The purpose of Mama Girls art is to make people happy and with the bright beautiful colors, I think she fulfills her purpose. This is a nicely hand painted ceramic vase trimmed in black. The swirls of peach resembles that of an orangesicle pop on a hot summer day. On one side we find Mama Girls painted signature. It is in good condition measures approximately 9 3/4″ x 3″. Be sure to find all of our fabulous Mama Girl paintings and paper mache pieces. Good luck.

Found in an article from the tidewatertimes website about Mama Girl (Great site):

Seeing What Spirit Sees by Helen Chappell

Mama-Girl is one of the Eastern Shore’s most famous folk artists. And she’s getting quite a name for herself in collector’s circles for her visionary work. People who make the long drive down the Eastern Shore of Virginia’s Route 13, then out through the rural countryside are in for a rare treat. In her small studio, just outside Painter, she’s surrounded by her unique art visions. Brightly painted, deceptively simple shapes are all around her, created in her unique style of papier-mâché.

On the advice of a mentor, when she first started, Momma-Girl trademarked her nom d’art as well as her creative methods, which involve strips of newspaper, Elmer’s Glue and acrylic paint. In spite of her patent, she is generous with her time and talent, and often gives workshops and classes in her technique, which are as much spiritual as creative exercises.

She also does several shows a year up and down the Eastern Seaboard. Momma-Girl shows in traditional art shows as well as folk art events, and her legion of fans and collectors grows larger every year.

A deeply spiritual woman who feels her work is guided by God, she credits her faith for her creativity. “Whenever the spirit get to me, I go to work and do it,” she says. Like other artists, traditionally trained or folk, Momma-Girl feels her art is guided by a divine presence for whom she is a conduit. She shares a belief held by many creative people that their talent is a gift from God, to be used at His pleasure and direction. The line between the creative and the mystic is very thin indeed. Many of her works reflect religious themes, such as the nativity’s she makes, which she calls her “activity scenes”.

Born Mary Onley fifty-two years ago and nicknamed Momma-Girl by her grandmother, she’s the mother of four grown children, six grandchildren and two



foster children. She’s buried two husbands, and endured ill health most of her life. The child and grandchild of field workers from Painter, she’s known a lot of hard physical labor herself. She started working in the fields when she was about 12. “ Name it and I’ve done it all,” she says. “I’ve picked tomatoes, beans, cucumbers, greens, peppers- – You name it.” She had worked her way up to field foreman when she had to quit, overtaken by allergies so severe they caused her to pass out.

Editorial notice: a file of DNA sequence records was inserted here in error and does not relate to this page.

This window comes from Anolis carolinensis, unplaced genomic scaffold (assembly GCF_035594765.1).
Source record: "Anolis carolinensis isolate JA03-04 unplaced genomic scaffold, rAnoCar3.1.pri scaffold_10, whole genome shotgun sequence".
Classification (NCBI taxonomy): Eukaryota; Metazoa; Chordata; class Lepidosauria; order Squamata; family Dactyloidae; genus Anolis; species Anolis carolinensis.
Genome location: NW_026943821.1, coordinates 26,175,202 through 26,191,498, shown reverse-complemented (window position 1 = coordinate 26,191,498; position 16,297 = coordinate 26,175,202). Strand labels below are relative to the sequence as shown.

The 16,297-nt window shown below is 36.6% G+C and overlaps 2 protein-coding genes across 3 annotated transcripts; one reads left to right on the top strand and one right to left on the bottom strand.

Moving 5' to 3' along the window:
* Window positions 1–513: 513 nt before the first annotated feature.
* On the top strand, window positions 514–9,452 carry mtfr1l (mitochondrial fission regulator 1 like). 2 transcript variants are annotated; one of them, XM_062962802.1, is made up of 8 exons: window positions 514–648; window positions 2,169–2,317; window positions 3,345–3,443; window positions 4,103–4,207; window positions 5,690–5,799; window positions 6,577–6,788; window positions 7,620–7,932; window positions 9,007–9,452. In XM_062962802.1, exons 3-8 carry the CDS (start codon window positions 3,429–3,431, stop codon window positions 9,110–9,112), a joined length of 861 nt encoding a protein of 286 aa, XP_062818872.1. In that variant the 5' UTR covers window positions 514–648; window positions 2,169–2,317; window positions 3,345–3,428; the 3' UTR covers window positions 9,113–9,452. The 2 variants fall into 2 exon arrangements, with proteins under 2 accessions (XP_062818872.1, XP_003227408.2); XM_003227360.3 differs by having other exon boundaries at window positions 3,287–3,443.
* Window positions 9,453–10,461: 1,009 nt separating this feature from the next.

Severe allergies have plagued her all her life, and they caused her to be continually hospitalized when histamines caused her to faint. “I was paralyzed, so my family thought I was dead. I couldn’t move, I couldn’t see, but I could hear what people were saying around me.” She laughs. “So I’d wake up and tell them what they said about me!” Once the doctors told her she could no longer work in the fields, she was deeply depressed. Not only was she used to working, she was saddened not to be to be outside. “I still love being outside, even when I know it’s no good for me,” she confides.



But Spirit, as Spirit will, came to her rescue. Around 1995, she was inspired to try her hand at making art, using what she had lying around the house. “I took glue, cardboard boxes, clothes hangers and every color paint I could find around the place,” she recalls. She holds out a hand to show a dark scar on top and on her palm. “When I first started, I accidentally put a clothes hanger right through my hand.” But she persisted. “I asked God to make me do something no one had ever done before.” The Lord answered her prayers, fortunately for all of us who love her work. As her fame spread, so did her faith.

Several years ago, a woman she had never met before appeared on her doorstep, telling Momma-Girl she was there to ordain the artist. So now, she’s Reverend Onley, who preaches at Bethel Baptist Church in Franktown. When she had a disagreement with a male pastor, and he reproved her for being an uppity woman, “I told him I wasn’t saying it, Spirit was!” She chuckles.

In 1997, she started showing at in Cape Charles. “Spirit told me to take only birds to that show. And I sold them out.” For an upcoming show, Spirit has guided her to show only cats. Spirit is wise. Cat people will buy anything that has a feline theme. “And I started to make what spirit told me to make. I was starting good just before my second husband died,” she recalls. “I got so mad at that doctor. He told me because of my allergies I couldn’t do anything. I said ‘I’m going to make a liar out of you’.” And so she did. The hospital where that doctor is on staff recently commissioned her to paint a set of child’s table and chairs for their pediatric ward. “I’m not only dealing with this art, I’m dealing with people’s lives. This artwork- – – God gave it to me to make people happy.”